Datives at large
Author(s)Cuervo, Maria Cristina
Massachusetts Institute of Technology. Dept. of Linguistics and Philosophy.
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This dissertation is a study of the syntactic and semantic properties of dative arguments. The main source of data is Spanish, where dative arguments can appear with all types of verbs, and can have a wide range of meanings: goal, possessor, source, experiencer, affected object, causee, location, benefactive, malefactive, ethical dative. The challenge for a theory of dative arguments, which form a natural class morphologically, is to explain both what they have in common and how they differ syntactically and semantically. I argue that dative arguments have structural meanings, i.e., the meaning of a dative DP can be derived directly from the position in which it is licensed. To be able to predict the possible meanings of dative arguments, it is crucial to take into account the details of the syntactic configuration, which include the properties of the head that licenses the dative DP and of the functional heads that construct the event structure. Dative arguments are not direct arguments of the verb; they are, like subjects, licensed syntactically and semantically by a specialized head. This argument introducing head, the Applicative, licenses the dative DP as its specifier and relates this DP to the structure it takes as a complement. The range of possible meanings of a dative DP is predicted from the range of possible complements an applicative head can take (i.e. a DP or a vP), and from the range of heads that the applicative phrase can be a complement of. Applicative heads are also sensitive to the type of event expressed by the vP (e.g., dynamic or stative, activity or causative). The theory provides a set of positions into which an applicative head can merge and license an argument DP, as well as the set of interpretations the argument can get in each position.(cont.) The set of positions is universal, but languages can differ with respect to the positions into which an applicative head is allowed to merge. These predictions generalize to applied arguments in languages in which they are not marked by dative case (e.g., English and Bantu languages).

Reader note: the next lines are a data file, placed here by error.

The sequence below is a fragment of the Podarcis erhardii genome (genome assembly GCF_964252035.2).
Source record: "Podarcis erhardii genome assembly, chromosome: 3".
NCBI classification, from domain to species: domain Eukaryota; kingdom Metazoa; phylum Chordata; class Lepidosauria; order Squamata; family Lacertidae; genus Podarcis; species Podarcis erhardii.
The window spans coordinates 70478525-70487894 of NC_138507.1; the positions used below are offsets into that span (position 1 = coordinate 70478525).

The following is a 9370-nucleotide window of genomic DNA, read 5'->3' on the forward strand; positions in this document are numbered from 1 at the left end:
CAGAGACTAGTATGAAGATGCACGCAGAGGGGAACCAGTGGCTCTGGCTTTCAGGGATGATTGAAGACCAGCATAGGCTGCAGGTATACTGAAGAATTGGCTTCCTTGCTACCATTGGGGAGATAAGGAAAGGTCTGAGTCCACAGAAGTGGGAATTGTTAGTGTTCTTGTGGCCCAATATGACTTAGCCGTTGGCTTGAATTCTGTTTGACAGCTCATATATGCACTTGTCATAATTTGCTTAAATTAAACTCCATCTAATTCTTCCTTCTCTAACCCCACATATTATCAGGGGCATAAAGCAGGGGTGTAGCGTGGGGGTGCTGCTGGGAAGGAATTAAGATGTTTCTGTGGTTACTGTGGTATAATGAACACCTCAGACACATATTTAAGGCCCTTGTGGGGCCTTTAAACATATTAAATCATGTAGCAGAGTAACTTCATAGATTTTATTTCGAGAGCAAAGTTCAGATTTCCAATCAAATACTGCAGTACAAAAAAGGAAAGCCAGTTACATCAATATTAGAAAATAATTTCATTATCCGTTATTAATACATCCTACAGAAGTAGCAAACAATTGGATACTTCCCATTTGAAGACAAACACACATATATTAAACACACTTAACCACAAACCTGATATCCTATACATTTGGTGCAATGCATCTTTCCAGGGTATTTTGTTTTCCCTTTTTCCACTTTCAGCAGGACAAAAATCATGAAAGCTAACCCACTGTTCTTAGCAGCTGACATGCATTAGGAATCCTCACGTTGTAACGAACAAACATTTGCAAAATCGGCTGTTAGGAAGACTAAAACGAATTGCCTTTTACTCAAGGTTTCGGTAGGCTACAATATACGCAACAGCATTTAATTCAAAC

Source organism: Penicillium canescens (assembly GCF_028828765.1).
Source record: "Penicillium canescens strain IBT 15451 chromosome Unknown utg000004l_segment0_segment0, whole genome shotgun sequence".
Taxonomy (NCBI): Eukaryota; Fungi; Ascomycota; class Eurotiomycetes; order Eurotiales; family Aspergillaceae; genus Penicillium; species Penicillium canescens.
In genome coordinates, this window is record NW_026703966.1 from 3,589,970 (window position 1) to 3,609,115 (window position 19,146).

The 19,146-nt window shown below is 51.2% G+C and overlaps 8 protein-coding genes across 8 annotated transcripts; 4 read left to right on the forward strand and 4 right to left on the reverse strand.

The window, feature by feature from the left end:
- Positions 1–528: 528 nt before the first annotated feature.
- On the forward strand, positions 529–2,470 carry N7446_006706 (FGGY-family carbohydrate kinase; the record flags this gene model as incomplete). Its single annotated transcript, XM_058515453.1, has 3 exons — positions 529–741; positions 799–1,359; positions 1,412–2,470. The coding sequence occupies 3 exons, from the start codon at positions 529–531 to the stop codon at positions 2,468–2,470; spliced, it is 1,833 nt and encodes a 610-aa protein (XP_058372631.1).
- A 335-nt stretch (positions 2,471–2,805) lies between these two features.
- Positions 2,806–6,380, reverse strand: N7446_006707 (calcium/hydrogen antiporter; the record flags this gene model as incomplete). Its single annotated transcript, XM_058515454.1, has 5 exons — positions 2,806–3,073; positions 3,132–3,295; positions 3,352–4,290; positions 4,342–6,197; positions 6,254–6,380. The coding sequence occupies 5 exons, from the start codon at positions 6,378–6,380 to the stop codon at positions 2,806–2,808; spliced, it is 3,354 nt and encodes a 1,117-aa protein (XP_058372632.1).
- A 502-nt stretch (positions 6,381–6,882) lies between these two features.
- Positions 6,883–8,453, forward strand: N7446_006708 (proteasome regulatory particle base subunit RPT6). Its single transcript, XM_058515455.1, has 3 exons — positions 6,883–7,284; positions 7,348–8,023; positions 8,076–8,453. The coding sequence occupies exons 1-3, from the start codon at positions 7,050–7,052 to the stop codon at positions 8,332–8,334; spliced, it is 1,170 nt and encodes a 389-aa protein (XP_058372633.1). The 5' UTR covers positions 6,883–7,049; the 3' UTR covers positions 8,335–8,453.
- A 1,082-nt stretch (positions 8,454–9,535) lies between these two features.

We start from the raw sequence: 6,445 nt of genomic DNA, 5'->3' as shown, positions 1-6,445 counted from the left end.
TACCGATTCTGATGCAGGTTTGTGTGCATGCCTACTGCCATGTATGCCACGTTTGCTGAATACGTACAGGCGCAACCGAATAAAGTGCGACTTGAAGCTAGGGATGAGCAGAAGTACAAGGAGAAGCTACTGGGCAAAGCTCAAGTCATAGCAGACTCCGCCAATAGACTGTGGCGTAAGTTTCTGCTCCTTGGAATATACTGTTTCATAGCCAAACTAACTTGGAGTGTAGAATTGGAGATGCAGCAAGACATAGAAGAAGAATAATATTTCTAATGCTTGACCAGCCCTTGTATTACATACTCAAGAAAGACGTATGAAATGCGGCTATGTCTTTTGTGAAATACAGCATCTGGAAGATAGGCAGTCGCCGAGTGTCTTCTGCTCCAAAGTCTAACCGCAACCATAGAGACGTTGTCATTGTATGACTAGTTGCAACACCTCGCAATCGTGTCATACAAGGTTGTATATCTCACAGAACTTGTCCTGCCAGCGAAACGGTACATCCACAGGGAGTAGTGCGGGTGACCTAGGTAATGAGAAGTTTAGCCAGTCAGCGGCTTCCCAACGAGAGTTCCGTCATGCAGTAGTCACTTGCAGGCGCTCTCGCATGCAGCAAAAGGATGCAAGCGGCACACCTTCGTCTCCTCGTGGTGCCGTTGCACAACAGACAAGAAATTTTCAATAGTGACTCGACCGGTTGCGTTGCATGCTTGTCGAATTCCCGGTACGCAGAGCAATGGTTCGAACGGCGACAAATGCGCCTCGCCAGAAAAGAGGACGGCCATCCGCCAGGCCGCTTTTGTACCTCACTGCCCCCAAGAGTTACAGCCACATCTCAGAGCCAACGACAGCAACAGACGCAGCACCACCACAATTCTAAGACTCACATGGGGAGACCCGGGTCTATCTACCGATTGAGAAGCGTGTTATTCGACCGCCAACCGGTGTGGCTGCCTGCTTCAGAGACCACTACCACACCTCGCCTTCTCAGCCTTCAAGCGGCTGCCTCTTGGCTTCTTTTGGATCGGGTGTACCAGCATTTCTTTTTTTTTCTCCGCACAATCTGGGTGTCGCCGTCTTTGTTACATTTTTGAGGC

Thesis (Ph. D.)--Massachusetts Institute of Technology, Dept. of Linguistics and Philosophy, 2003.Includes bibliographical references (p. 206-211).
DepartmentMassachusetts Institute of Technology. Dept. of Linguistics and Philosophy.
Massachusetts Institute of Technology
Linguistics and Philosophy.